While the darkest day of the year is past, and nefarious forces in the White House continue threatening public lands, we think its a good time to step back and appreciate some of the bigger, natural forces at work in the bioregion. Big thanks to KS Wild volunteer Barbara Comnes for sharing this poem.Read More
Make your voice heard: Join your local community in Curry and Josephine County to speak out to Senator Merkley! Now is a critical time for southern Oregon to engage and support issues that matter to our forests, environmental laws, and communities.
Guest author Pepper Trail portrays 278 years of life, based on the true story of a Ponderosa Pine as told through it's growth rings. Read the life history of this tiny pine’s world, a valley in the eastern Siskiyou Mountains.Read More
The Klamath National Forest has a bad track record of post-fire clearcutting. Now they are proposing a 1,700 acre post-fire clear-cut on the beloved and ecologically important Siskiyou Crest. Read more about it...Read More
What have we learned since the 2002 Biscuit fire aftermath, and how will it affect land management decisions in the post-Chetco Bar burn area of southwest Oregon?
...with the passage of time it is now possible to look back more objectively at Biscuit fire and the political firestorm that followed in its wake.Read More
A forest after fire is not a tragedy; it’s simply a stage in the life of the forest. Post-fire logging is often framed as focused on fire prevention. In reality, important biological characteristics are removed from post-fire forests. Because of this, salvage logging acts as an unnatural human disturbance to the sensitive post fire landscape.Read More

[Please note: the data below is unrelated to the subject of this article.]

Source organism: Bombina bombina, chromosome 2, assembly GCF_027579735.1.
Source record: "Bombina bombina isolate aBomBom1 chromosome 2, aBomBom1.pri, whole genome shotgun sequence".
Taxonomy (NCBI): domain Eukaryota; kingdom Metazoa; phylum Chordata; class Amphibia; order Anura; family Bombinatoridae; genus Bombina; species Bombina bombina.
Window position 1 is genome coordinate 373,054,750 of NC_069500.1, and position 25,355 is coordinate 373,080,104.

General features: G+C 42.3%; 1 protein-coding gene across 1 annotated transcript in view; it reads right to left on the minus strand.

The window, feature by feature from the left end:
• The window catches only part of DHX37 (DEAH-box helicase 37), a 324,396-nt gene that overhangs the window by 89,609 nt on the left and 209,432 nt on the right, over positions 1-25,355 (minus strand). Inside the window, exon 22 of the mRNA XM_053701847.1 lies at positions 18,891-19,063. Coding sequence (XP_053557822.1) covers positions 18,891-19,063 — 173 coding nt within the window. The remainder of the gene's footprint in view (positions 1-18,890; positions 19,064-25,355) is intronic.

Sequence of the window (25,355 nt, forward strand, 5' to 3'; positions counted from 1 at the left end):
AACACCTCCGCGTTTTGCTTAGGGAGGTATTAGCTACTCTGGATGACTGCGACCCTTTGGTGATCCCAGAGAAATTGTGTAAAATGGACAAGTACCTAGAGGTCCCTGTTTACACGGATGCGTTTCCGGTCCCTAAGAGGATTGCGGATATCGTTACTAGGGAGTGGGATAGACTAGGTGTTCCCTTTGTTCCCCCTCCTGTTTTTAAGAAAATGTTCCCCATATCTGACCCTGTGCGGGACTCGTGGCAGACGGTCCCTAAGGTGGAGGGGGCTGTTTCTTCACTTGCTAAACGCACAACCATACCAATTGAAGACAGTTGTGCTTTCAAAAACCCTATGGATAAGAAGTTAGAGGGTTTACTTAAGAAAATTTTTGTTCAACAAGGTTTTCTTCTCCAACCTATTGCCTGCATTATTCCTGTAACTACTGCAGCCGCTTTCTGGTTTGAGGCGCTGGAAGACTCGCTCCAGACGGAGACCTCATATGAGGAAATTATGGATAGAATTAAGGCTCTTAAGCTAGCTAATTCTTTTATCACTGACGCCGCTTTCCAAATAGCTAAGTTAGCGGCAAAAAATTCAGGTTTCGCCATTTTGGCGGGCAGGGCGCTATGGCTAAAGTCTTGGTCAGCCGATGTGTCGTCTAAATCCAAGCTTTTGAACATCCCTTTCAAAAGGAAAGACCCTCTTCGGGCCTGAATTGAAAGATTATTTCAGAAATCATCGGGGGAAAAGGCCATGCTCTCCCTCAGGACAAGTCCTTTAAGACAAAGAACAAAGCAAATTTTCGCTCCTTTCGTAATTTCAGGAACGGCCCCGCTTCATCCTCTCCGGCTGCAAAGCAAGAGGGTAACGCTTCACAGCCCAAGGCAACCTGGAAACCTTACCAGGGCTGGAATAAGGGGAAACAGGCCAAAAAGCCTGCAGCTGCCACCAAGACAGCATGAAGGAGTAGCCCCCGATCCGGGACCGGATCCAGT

Fighting fossil fuel projects like the proposed Jordan Cove liquefied natural gas export project is only half of the climate change battle in our region. Climate change is getting worse fast so we also have to act to prepare the Klamath-Siskiyou for a warming world. KS Wild has just assembled the best available science in a comprehensive report to help show the path forward to help public lands adapt to climate change.Read More
Fire is so important to the world-renown forest diversity of the Klamath-Siskiyou that it is recognized as the keystone ecological process. Here in the KS, forests with fire are healthy forests!
While hiking the mountains of Southern Oregon field biologist John Villella shared his dream with artist Deb VanPoolen, and less than a year later a masterpiece was born! Highlighting the extreme biodiversity and dazzling local audiences, "Butterfly Diversity of the Cascade-Siskiyou" was released just prior to Trump Administration's threats to remove protections for the Cascade-Siskiyou National Monument. Now, the painting's influence will live on - let's find the right home for it!Read More
KS Wild depends on volunteers to get the job done. Come join us for some exciting volunteer opportunities this October!Read More
The science is clear that logging big, fire-resilient trees in old-growth forests increases fire hazards. At the same time, thinning dense forests, especially near communities, can reduce fire hazards, save homes, and give firefighters a leg up.Read More